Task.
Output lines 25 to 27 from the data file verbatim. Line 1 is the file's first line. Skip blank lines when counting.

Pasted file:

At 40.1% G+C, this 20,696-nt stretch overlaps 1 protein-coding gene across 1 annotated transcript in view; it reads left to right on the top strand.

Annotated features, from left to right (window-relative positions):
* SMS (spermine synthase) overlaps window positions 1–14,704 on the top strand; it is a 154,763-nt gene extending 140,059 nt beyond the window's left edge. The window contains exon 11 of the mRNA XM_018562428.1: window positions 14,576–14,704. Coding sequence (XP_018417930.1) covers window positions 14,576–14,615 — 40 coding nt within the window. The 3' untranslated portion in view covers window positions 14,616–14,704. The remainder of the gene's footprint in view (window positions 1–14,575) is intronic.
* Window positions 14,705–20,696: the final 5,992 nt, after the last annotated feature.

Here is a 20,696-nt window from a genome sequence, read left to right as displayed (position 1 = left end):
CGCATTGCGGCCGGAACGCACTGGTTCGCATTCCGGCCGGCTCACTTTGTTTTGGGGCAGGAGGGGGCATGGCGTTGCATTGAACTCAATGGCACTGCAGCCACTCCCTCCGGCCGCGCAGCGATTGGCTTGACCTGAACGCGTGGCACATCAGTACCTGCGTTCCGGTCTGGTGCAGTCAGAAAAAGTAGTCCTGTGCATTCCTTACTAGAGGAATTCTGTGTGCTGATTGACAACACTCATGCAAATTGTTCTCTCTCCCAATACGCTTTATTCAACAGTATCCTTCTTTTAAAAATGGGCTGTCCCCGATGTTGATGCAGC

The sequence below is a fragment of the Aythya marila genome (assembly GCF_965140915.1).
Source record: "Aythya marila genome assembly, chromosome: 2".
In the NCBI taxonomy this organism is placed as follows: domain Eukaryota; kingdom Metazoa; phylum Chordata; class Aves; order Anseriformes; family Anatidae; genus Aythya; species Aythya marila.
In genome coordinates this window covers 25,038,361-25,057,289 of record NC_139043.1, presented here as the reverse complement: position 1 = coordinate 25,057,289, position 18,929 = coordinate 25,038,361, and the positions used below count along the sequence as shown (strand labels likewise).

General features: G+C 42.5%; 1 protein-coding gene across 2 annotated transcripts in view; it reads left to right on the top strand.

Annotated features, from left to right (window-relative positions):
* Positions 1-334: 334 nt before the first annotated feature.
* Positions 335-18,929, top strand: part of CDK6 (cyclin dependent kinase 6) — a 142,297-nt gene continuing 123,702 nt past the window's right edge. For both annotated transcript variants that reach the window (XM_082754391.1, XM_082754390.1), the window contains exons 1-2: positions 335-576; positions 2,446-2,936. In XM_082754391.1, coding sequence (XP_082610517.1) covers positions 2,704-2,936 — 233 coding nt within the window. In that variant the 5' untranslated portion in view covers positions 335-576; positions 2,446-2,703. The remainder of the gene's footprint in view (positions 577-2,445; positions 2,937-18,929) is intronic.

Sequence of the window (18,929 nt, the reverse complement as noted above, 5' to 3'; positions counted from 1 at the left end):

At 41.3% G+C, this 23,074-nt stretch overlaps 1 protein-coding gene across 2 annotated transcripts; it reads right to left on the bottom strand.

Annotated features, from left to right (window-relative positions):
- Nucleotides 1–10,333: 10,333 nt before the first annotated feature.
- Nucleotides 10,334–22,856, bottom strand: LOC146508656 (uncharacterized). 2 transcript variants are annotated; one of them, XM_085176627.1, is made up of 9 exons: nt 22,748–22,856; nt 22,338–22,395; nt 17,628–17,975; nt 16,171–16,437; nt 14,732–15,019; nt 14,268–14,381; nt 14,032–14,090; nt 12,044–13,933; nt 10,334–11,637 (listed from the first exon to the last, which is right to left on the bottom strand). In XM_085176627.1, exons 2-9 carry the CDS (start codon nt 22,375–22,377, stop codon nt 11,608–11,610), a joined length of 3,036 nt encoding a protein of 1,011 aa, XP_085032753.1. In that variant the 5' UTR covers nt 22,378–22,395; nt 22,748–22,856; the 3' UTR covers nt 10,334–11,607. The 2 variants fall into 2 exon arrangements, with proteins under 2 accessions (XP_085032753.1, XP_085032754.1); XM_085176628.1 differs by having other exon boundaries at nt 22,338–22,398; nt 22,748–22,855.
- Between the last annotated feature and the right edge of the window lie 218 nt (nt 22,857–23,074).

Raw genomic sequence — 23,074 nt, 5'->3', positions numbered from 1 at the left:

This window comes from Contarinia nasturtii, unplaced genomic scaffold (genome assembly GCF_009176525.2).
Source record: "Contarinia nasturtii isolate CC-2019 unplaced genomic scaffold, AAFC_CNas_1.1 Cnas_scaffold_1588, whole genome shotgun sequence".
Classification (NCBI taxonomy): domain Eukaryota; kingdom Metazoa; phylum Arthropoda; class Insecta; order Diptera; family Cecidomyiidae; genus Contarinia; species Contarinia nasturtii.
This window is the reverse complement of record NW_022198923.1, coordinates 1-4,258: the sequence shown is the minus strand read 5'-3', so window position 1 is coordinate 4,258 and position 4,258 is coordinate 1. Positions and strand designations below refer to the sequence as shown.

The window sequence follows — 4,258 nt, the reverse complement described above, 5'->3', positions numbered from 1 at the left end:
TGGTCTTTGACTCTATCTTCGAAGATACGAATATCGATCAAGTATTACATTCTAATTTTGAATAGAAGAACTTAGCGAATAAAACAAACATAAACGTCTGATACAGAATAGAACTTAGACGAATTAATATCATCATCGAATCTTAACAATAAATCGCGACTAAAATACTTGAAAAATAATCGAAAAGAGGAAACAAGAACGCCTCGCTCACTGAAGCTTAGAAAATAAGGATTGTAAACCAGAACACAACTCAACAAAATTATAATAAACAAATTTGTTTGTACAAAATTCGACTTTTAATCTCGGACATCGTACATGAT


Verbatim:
This window is the reverse complement of record NW_022198923.1, coordinates 1-4,258: the sequence shown is the minus strand read 5'-3', so window position 1 is coordinate 4,258 and position 4,258 is coordinate 1. Positions and strand designations below refer to the sequence as shown.

The window sequence follows — 4,258 nt, the reverse complement described above, 5'->3', positions numbered from 1 at the left end:
TGGTCTTTGACTCTATCTTCGAAGATACGAATATCGATCAAGTATTACATTCTAATTTTGAATAGAAGAACTTAGCGAATAAAACAAACATAAACGTCTGATACAGAATAGAACTTAGACGAATTAATATCATCATCGAATCTTAACAATAAATCGCGACTAAAATACTTGAAAAATAATCGAAAAGAGGAAACAAGAACGCCTCGCTCACTGAAGCTTAGAAAATAAGGATTGTAAACCAGAACACAACTCAACAAAATTATAATAAACAAATTTGTTTGTACAAAATTCGACTTTTAATCTCGGACATCGTACATGAT